New Skoda Octavia iV 2021 review
Is the Skoda Octavia best with plug-in hybrid power? We try the new iV model to find out...
The plug-in hybrid is not our favourite version of our reigning family car of the year; there are better-value models elsewhere in the Octavia range and many of them could come close to matching this plug-in hybrid for real-world running costs. However, for those buyers who have access to a charger, whether at home or at work, or anyone who is choosing their next company car, this is a hugely tempting way to get into what remains a fabulously accomplished family car.
Skoda has scarcely offered a wider variety of versions of its Octavia. There’s petrol and diesel, of course, but also mild-hybrid petrol and not one, but two plug-in hybrids. We weren’t entirely convinced by the stronger plug-in, the vRS, but this more modest version – badged iV – couldn’t be more suited to our Car of the Year’s values.
In fact, the technical make-up of the iV is very similar to the vRS’s. There’s a 1.4-litre turbo petrol engine and a small electric motor, but in this case they produce a total of 201bhp and 350Nm of torque. That’s enough, Skoda claims, for 0-62mph in 7.8 seconds and a top speed of 136mph – perfectly respectable for a family car.
The battery is as you’d expect of a PHEV like this, at just 13kWh, but Skoda says the car can do up to 34 miles on electricity alone. And this is where the Octavia iV comes into its own, because it means official fuel economy of as much as 282mpg and CO2 emissions of between 22g/km and 33g/km.
As a result, this car sits in the eleven per cent band for Benefit-in-Kind company car tax, so a 20 per cent taxpayer would pay £728 a year. By comparison, an Octavia in the same spec with the 148bhp 1.5-litre petrol engine would be more than £1,400.
The plug-in hybrid doesn’t drive too badly either. The powertrain feels punchy enough low down – perhaps a bit more frenetic than a good ol’ diesel if you’re demanding, but generally up to most situations.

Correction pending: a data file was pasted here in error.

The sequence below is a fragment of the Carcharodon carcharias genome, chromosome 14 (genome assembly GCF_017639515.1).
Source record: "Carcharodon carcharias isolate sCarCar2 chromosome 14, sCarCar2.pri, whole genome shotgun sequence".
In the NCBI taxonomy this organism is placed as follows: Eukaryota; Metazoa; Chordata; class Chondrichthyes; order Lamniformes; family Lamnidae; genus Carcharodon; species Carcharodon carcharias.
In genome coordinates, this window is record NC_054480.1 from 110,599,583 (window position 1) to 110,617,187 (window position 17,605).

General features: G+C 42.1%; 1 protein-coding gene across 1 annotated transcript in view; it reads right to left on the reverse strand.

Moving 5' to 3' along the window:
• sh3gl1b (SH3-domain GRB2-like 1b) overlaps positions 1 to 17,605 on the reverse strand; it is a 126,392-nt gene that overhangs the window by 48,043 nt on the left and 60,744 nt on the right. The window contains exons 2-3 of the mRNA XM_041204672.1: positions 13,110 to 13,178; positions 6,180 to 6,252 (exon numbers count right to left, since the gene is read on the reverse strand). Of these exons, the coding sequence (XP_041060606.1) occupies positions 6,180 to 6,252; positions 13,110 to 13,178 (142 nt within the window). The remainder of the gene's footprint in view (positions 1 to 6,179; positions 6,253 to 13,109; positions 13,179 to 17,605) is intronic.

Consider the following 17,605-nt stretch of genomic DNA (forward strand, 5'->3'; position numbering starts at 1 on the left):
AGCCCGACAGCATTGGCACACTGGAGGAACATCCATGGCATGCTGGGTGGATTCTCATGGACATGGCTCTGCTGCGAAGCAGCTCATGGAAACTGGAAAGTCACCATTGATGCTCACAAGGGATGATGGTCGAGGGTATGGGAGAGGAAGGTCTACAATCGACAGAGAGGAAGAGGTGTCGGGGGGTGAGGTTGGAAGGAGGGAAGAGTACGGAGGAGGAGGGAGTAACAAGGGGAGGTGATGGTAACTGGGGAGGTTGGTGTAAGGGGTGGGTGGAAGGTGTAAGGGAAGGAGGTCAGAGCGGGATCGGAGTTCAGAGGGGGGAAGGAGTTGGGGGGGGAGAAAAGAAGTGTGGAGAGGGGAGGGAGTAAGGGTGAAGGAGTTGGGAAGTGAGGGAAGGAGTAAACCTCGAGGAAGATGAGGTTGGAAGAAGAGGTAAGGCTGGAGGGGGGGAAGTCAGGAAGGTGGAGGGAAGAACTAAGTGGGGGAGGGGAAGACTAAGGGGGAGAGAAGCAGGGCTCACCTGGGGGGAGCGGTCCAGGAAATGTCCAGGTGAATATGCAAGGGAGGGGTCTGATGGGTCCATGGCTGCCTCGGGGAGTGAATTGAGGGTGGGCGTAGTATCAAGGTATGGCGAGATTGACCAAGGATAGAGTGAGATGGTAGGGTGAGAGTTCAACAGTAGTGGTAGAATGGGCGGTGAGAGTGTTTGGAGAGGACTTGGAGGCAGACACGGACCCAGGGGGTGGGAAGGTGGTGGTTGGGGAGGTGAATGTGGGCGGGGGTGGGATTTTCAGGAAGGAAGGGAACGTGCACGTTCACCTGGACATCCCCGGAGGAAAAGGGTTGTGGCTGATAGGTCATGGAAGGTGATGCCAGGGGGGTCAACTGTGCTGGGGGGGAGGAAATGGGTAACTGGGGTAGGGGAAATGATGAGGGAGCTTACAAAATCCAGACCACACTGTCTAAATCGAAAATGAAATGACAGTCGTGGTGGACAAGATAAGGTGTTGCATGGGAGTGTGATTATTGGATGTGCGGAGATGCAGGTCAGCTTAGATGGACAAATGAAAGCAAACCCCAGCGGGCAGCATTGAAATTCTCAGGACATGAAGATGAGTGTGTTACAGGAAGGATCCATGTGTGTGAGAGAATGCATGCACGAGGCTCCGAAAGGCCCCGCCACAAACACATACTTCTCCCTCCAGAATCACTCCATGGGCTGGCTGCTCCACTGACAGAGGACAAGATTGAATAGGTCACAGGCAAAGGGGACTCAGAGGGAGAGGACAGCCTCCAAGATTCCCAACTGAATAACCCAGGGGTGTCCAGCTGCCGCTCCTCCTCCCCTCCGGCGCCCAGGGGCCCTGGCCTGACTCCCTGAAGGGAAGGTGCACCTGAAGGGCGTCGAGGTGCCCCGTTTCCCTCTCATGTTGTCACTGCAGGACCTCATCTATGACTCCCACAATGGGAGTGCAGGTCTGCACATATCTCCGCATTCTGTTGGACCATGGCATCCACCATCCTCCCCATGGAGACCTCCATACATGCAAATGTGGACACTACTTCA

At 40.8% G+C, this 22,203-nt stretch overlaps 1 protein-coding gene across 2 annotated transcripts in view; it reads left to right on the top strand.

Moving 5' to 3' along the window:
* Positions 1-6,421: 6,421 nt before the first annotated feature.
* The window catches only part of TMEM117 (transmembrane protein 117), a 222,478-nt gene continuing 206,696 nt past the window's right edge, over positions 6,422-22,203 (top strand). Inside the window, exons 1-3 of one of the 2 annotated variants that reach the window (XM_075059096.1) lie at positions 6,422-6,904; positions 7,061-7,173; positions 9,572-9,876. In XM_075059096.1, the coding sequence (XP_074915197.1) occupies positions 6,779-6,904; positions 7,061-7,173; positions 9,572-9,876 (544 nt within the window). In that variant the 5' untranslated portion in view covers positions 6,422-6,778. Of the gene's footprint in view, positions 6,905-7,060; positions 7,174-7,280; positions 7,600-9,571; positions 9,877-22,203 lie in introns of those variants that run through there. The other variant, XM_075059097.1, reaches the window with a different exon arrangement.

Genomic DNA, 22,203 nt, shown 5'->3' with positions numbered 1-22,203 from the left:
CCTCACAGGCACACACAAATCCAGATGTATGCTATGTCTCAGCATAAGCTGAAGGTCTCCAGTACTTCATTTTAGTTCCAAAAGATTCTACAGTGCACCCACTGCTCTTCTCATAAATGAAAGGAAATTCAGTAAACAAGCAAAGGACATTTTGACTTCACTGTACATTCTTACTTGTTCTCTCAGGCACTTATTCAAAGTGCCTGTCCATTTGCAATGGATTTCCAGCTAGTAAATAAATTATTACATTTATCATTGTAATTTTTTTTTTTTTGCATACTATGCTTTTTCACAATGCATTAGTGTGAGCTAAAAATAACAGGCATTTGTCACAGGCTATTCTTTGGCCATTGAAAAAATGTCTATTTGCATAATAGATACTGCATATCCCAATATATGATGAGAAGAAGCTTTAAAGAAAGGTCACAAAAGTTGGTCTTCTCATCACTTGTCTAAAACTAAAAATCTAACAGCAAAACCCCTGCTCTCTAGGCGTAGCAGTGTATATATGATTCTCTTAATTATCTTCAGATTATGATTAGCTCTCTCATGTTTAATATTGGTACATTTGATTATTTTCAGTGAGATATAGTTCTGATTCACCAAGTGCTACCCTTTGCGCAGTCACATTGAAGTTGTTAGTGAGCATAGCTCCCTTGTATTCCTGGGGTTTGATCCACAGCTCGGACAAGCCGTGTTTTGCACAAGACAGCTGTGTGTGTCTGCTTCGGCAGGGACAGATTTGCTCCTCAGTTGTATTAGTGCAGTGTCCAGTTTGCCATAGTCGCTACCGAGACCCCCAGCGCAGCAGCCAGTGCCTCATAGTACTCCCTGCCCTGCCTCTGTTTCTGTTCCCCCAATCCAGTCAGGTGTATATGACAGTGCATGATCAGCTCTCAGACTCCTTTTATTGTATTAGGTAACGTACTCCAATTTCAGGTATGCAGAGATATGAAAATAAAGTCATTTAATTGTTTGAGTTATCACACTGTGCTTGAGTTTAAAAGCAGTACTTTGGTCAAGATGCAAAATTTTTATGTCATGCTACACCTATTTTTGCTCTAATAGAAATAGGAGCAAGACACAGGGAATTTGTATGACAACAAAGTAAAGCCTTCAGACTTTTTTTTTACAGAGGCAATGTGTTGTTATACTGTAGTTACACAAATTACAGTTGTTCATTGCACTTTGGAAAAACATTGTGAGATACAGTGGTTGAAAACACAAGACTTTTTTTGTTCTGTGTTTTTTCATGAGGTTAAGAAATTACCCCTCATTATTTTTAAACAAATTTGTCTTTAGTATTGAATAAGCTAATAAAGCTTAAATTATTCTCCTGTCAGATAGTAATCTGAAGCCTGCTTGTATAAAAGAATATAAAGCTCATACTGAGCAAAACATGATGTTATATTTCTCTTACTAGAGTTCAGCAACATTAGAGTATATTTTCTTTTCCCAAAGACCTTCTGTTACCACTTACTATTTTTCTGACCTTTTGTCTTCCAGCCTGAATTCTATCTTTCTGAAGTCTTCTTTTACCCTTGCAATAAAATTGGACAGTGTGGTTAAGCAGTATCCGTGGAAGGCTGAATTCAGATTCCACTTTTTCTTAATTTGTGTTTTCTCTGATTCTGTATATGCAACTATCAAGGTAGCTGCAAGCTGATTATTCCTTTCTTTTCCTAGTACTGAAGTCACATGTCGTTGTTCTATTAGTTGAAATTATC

There are a number of driving modes, but it’s better to keep the car as a hybrid and use the Normal setting; there’s enough performance and when the car transitions between electric and combustion-engined power, it does so extremely smoothy.
The six-speed dual-clutch automatic gearbox is typical DSG fare, so it’s very quick and smooth-shifting once you’re up to speed (and the electric motor definitely seems to help further in this respect), but it can be a bit lumpy when you’re trying to park.
There is a Sport mode, but it feels totally out of character with the rest of the package. Just as in the vRS iV, it can light up the front tyres like a mid-nineties hot hatch. In any case, the chassis is set up for comfort, with a fair amount of body roll to accompany consistently weighted but inert steering and brake modulation that doesn’t always quite nail the switch between regeneration and conventional discs and pads.
You’ll do well to manage the claimed 34 miles of EV running, but 30 should be doable in all but freezing conditions – and that’s enough for most of us to do a few school runs. Recharging takes around three and a half hours on a home wallbox – more than feasible if the car is parked up overnight.
One potential blot on the iV’s landscape is that, on every trim level you choose, it beefs up the alloy wheel size from the comfy 17-inch items that normally feature (even on SE L) to 18-inchers. The result is far from uncomfortable, but it does chip away a little at one of the Octavia’s key strengths.
There’s an impact on practicality too, but the big Skoda had so much in hand that the hit merely brings it roughly into line with the rest of the class. Boot capacity is now 450 litres (instead of 600), and you can’t have a variable-height floor – although there is still an area big enough to hold charging cables.
That’s a blow if you’re an existing Octavia owner in love with its Wembley Arena-sized load bay – but still generous if you’re a Golf driver. The cabin, meanwhile, remains a very comfortable place for four grown-ups.
SE L trim brings lots of pleasing standard kit, with a stitched suede material on the dash, a digital instrument panel, heated seats and 10-inch infotainment. It also has a pair of charging cables – three-pin and a Type 2 item – and that’s not always true, even on cars costing more than £33,000.
|Model:||Skoda Octavia iV SE L|
|Engine:||1.4-litre 4cyl petrol-electric hybrid|
|Transmission:||Six-speed dual-clutch auto, front-wheel drive|
|Electric range:||34 miles|